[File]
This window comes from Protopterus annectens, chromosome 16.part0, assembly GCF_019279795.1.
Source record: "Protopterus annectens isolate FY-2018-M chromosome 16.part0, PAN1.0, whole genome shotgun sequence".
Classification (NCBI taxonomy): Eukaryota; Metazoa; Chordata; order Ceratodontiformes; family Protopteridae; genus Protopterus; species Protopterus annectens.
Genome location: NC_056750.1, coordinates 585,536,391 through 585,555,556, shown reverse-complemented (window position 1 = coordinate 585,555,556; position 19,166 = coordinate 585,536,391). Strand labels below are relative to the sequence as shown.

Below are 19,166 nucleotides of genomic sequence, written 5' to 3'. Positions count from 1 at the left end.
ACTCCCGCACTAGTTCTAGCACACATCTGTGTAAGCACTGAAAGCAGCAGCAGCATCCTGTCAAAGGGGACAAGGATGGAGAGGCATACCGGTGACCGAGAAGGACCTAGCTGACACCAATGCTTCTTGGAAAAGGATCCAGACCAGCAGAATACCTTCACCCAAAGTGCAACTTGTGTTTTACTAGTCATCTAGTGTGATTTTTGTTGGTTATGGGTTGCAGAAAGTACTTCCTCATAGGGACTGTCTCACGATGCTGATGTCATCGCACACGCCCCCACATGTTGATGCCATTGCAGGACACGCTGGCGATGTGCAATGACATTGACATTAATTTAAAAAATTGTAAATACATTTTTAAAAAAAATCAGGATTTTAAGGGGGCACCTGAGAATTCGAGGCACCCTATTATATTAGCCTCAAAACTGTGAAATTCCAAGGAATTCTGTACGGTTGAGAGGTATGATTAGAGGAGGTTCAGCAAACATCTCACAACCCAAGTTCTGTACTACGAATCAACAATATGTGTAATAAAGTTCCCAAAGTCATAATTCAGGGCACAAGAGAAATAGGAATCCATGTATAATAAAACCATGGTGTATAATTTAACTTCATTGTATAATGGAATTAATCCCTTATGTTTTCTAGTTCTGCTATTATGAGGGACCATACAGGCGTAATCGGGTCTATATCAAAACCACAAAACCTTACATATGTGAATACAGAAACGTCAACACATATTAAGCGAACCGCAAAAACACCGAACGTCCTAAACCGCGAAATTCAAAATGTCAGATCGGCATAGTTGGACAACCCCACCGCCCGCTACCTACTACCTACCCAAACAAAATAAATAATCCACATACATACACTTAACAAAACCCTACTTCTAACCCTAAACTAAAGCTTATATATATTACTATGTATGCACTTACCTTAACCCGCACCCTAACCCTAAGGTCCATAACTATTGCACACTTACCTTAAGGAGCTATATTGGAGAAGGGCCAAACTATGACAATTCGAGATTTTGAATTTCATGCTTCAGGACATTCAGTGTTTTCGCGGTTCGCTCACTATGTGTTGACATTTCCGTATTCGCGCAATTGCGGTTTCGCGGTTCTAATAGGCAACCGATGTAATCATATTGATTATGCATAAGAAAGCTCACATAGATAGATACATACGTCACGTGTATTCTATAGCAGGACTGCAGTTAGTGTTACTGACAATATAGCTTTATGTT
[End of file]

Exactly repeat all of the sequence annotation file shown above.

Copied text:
This window comes from Protopterus annectens, chromosome 16.part0, assembly GCF_019279795.1.
Source record: "Protopterus annectens isolate FY-2018-M chromosome 16.part0, PAN1.0, whole genome shotgun sequence".
Classification (NCBI taxonomy): Eukaryota; Metazoa; Chordata; order Ceratodontiformes; family Protopteridae; genus Protopterus; species Protopterus annectens.
Genome location: NC_056750.1, coordinates 585,536,391 through 585,555,556, shown reverse-complemented (window position 1 = coordinate 585,555,556; position 19,166 = coordinate 585,536,391). Strand labels below are relative to the sequence as shown.

Below are 19,166 nucleotides of genomic sequence, written 5' to 3'. Positions count from 1 at the left end.
ACTCCCGCACTAGTTCTAGCACACATCTGTGTAAGCACTGAAAGCAGCAGCAGCATCCTGTCAAAGGGGACAAGGATGGAGAGGCATACCGGTGACCGAGAAGGACCTAGCTGACACCAATGCTTCTTGGAAAAGGATCCAGACCAGCAGAATACCTTCACCCAAAGTGCAACTTGTGTTTTACTAGTCATCTAGTGTGATTTTTGTTGGTTATGGGTTGCAGAAAGTACTTCCTCATAGGGACTGTCTCACGATGCTGATGTCATCGCACACGCCCCCACATGTTGATGCCATTGCAGGACACGCTGGCGATGTGCAATGACATTGACATTAATTTAAAAAATTGTAAATACATTTTTAAAAAAAATCAGGATTTTAAGGGGGCACCTGAGAATTCGAGGCACCCTATTATATTAGCCTCAAAACTGTGAAATTCCAAGGAATTCTGTACGGTTGAGAGGTATGATTAGAGGAGGTTCAGCAAACATCTCACAACCCAAGTTCTGTACTACGAATCAACAATATGTGTAATAAAGTTCCCAAAGTCATAATTCAGGGCACAAGAGAAATAGGAATCCATGTATAATAAAACCATGGTGTATAATTTAACTTCATTGTATAATGGAATTAATCCCTTATGTTTTCTAGTTCTGCTATTATGAGGGACCATACAGGCGTAATCGGGTCTATATCAAAACCACAAAACCTTACATATGTGAATACAGAAACGTCAACACATATTAAGCGAACCGCAAAAACACCGAACGTCCTAAACCGCGAAATTCAAAATGTCAGATCGGCATAGTTGGACAACCCCACCGCCCGCTACCTACTACCTACCCAAACAAAATAAATAATCCACATACATACACTTAACAAAACCCTACTTCTAACCCTAAACTAAAGCTTATATATATTACTATGTATGCACTTACCTTAACCCGCACCCTAACCCTAAGGTCCATAACTATTGCACACTTACCTTAAGGAGCTATATTGGAGAAGGGCCAAACTATGACAATTCGAGATTTTGAATTTCATGCTTCAGGACATTCAGTGTTTTCGCGGTTCGCTCACTATGTGTTGACATTTCCGTATTCGCGCAATTGCGGTTTCGCGGTTCTAATAGGCAACCGATGTAATCATATTGATTATGCATAAGAAAGCTCACATAGATAGATACATACGTCACGTGTATTCTATAGCAGGACTGCAGTTAGTGTTACTGACAATATAGCTTTATGTT